We know that the film has put local J Street activists on the defensive, forcing them to confront the contradictions of J Street’s statements and actions. Ben Ami’s op-ed is a dishonest attempt to provide his supporters with talking points as he sends them to call for censoring screenings of the film in Jewish communal venues. The man who, prior to joining the Jewish communal big tent, complained that the Jewish community is silencing his voice, is now actively trying to silence ours. It’s not working.
Charles Jacobs is President of Americans for Peace and Tolerance; Avi Goldwasser is the Executive Producer and Director of “The J Street Challenge.”

This article was co-written with Avi Goldwasser, executive producer and director of The J Street Challenge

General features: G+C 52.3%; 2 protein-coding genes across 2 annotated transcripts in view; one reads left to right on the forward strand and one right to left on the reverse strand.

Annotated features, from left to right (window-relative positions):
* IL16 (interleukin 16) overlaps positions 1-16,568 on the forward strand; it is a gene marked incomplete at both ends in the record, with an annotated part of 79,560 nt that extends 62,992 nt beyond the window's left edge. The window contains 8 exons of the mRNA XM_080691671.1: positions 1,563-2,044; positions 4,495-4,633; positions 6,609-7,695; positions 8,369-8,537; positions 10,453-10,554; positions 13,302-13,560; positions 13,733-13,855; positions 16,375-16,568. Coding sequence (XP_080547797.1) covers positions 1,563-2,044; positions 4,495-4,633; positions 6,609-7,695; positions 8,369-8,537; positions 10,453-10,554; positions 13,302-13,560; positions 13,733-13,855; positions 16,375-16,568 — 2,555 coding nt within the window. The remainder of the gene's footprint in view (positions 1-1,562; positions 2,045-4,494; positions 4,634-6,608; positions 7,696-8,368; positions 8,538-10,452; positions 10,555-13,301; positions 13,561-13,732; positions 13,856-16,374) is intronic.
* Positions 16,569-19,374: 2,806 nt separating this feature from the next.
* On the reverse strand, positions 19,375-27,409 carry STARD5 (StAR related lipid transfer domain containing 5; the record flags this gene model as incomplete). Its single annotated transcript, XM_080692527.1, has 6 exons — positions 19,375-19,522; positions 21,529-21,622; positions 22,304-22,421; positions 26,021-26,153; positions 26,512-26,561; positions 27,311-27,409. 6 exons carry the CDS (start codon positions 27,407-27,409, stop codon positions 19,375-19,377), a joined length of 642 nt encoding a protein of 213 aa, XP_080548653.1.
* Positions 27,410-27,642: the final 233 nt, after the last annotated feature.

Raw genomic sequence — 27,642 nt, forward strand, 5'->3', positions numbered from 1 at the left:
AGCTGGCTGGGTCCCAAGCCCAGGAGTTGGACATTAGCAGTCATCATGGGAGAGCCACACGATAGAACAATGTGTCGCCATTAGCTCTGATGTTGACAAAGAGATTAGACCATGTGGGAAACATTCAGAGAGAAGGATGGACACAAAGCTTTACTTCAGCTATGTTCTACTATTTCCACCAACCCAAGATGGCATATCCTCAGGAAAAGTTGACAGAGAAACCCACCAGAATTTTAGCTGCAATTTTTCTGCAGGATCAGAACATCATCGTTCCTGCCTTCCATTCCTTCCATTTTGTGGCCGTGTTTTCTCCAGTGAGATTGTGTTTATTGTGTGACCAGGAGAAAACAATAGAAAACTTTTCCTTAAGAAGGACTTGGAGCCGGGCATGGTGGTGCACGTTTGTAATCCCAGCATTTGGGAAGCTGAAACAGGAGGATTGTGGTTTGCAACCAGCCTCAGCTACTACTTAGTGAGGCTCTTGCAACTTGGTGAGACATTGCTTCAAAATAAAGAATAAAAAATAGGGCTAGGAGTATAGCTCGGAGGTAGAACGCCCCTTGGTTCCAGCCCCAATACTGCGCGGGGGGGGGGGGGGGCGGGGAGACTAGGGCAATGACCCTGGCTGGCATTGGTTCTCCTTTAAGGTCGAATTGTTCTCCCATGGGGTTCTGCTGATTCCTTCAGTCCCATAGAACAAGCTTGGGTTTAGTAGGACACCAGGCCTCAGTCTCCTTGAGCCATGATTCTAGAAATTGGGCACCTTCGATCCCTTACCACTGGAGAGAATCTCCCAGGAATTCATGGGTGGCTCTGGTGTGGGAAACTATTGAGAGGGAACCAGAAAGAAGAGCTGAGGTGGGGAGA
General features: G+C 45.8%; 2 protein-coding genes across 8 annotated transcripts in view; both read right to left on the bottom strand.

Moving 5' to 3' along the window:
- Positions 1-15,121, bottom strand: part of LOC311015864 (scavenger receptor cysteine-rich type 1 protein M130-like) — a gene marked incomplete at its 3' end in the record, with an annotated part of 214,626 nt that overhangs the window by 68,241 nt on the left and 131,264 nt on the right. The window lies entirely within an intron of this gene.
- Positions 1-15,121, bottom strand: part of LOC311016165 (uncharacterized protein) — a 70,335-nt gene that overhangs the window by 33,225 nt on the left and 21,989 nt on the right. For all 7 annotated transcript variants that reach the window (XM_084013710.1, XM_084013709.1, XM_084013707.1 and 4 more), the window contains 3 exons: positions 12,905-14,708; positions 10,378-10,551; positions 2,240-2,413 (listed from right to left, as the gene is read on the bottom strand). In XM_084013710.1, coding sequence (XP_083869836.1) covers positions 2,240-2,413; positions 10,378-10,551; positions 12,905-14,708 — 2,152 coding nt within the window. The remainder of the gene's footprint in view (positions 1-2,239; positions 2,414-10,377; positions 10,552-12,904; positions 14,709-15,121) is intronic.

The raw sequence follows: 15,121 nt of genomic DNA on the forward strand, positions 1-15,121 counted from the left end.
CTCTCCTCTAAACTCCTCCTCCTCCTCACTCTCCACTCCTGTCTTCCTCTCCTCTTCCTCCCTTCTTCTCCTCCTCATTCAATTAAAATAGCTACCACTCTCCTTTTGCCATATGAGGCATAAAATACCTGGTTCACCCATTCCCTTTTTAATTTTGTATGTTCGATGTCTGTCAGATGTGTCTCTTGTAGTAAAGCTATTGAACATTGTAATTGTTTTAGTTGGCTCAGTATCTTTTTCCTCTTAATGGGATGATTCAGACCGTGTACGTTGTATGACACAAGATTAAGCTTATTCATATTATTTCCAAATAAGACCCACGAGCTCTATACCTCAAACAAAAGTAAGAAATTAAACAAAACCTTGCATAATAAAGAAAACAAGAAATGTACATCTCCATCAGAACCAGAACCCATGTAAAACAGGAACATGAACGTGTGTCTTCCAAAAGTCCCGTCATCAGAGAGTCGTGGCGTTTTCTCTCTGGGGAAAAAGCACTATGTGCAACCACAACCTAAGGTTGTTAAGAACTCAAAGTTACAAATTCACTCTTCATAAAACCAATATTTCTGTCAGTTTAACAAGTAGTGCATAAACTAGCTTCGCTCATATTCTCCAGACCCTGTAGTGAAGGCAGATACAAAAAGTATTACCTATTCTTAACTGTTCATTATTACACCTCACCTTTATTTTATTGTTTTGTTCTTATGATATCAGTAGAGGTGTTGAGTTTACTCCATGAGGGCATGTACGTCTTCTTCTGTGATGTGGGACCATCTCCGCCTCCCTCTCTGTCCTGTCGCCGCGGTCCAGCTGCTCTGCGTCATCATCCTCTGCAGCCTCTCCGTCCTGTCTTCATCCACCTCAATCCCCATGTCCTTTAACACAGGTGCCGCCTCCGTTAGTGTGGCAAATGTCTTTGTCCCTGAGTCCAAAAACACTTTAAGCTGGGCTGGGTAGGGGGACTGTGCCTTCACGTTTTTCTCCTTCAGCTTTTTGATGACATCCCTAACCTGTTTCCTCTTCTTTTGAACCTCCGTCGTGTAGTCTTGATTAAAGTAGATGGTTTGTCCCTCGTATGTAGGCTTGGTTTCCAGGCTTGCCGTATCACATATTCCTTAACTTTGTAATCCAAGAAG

About the Author
Charles Jacobs, currently President of Americans for Peace and Tolerance, has founded and co-founded human rights and pro-Jewish organizations. He co-founded the Boston office of CAMERA, Committee for Accuracy in Middle East Reporting in America; As co-founder of the American Anti-Slavery Group, Charles helped redeem thousands of black slaves from jihadi raiders in Sudan for which he was granted the Boston Freedom Award by Coretta Scot King, MLK's widow. He co-founded The David Project to help Jewish students who were harassed and intimidated on campuses across America. Charles has been published in the Wall Street Journal, NY Times, and the Encyclopedia Brittanica.